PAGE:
It was in 2007 when I was assigned to Kichijoji Church in Tokyo. One of the things I took charge of was a Bible class for beginners. A young man in his early 30’s came into the room, silently sat down, finished the class and, with only his name known to us, quietly left.
From then on, he came faithfully every week, without speaking a word and going — until the time came when he opened up and shared his story with me. It has been a tough life for him ever since he was a small boy. He experienced living in the streets. For several years, he had withdrawn himself from the world and had not gone out of his room due to depression. He had no job. He had been living alone, receiving support from social security. He was sick. He had no one to talk to. He hardly had any expression on his face. The world became a scary place for him that he even tried to end his life a couple of times. But one day as he browsed the net, he found out that there was a Church nearby and decided to make a visit. That led to the day he came to my Bible class. He just wanted to learn about anything. But as he sat and listened, everything was Greek to him. His knowledge of Christianity was close to nil, and the Old Testament proved difficult for him. Later, he approached me asking if I could teach him something easier to comprehend. He continued coming to the Bible class. But aside from that, we had special one-to-one sessions. The theme of our meetings ranged from personal sharing to catechesis, to biblical studies to almost anything. And somewhere along the way, he just opened up more, asking about preparation for baptism. He might have seen a “faint” light of hope that helped him rise up and face the world again.
Unfortunately (or fortunately?), in a few months I got sick myself. I had to undergo a brain surgery. But this did not discourage him, or me. Though there was a bit of apprehension. The good thing was, without me, it made him even search for more, and learn first hand what it means to pray for someone else. He was praying for me. After I was well, I got back to our sessions, and surprisingly, he has studied his lessons well. By searching the net and reading books, among other things, he has gained some knowledge about Christianity by himself. He just needed someone to guide him, to journey with him. He gained a little more confidence. He became stronger. He then had more expressions on his face.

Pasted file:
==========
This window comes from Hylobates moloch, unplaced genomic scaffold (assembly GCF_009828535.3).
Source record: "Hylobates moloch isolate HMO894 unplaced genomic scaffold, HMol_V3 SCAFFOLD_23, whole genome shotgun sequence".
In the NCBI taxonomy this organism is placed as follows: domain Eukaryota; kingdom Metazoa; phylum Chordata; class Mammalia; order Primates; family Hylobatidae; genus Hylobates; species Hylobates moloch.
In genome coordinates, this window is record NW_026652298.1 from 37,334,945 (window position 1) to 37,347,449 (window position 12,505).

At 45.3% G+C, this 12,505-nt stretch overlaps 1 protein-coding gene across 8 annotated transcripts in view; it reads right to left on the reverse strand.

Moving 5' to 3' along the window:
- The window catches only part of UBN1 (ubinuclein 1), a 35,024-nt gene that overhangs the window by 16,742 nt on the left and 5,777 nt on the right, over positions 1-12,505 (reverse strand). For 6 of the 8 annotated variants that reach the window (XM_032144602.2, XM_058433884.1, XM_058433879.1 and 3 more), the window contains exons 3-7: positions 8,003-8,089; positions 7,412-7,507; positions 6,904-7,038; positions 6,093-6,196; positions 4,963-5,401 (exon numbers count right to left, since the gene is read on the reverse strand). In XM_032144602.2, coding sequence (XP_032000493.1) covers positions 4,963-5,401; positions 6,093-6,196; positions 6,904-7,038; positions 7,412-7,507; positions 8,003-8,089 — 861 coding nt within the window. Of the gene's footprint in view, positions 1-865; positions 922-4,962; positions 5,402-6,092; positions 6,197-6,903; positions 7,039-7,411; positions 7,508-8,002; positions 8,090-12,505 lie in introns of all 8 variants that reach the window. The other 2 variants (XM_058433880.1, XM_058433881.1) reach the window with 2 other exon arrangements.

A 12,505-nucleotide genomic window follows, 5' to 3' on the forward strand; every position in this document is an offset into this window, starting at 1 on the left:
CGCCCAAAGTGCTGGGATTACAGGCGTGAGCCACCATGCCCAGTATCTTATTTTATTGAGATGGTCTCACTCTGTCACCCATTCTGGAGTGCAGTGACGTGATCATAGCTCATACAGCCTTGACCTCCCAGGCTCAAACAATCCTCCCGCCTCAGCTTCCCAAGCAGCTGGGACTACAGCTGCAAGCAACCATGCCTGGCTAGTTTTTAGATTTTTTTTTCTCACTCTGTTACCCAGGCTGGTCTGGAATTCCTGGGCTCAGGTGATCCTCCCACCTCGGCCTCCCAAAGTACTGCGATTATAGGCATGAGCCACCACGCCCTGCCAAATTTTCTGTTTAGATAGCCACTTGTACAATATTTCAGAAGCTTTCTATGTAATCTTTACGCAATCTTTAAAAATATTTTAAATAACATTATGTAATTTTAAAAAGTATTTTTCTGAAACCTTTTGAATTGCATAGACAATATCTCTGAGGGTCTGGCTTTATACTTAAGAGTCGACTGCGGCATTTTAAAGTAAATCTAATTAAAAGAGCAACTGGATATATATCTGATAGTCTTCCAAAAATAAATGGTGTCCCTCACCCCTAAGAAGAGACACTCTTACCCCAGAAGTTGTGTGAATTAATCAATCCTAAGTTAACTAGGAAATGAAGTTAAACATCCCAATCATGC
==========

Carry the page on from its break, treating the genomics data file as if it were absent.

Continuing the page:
After he had received baptism, the change was not sudden. It was still difficult for him, he still could not eat before other people. He choked when he tried to speak. He got nervous when people began asking him different things. But it was already a great effort that he was able to go out of his room and be with the community. Later on, he gained a few friends. He joined the youth group. Slowly, he opened his heart to others. And in service to the community, he started doing the readings during the Holy Mass. For the past three years, he was requested by the parish priest to serve as a member of the Parish Pastoral Council, a task he had accomplished successfully. Who would ever think of this in 2007? Just recently, he has told me that he is doing some work for a friend who is now out of the country. Perhaps, it will take some time before he can actually go out and work as a normal “salary man.” But seeing how the WORD has changed his life, through the ministry of the SVD, is such a wonderful thing. There are many people like him in Japan — many young people, thirsting for something but do not seem to know what it is. Though our efforts may seem so small, they can be life-changing. Empowering people through the WORD and walking with them along the way is such a simple way, yet can prove to be an effective one. From somebody who did not know Christ, this man has become His faithful follower and servant through our ministry as SVD. By the grace of God, may we continue to be instruments of the WORD to the many people the Lord sends us.
Edgardo R. Santiago Jr., SVD, Mission office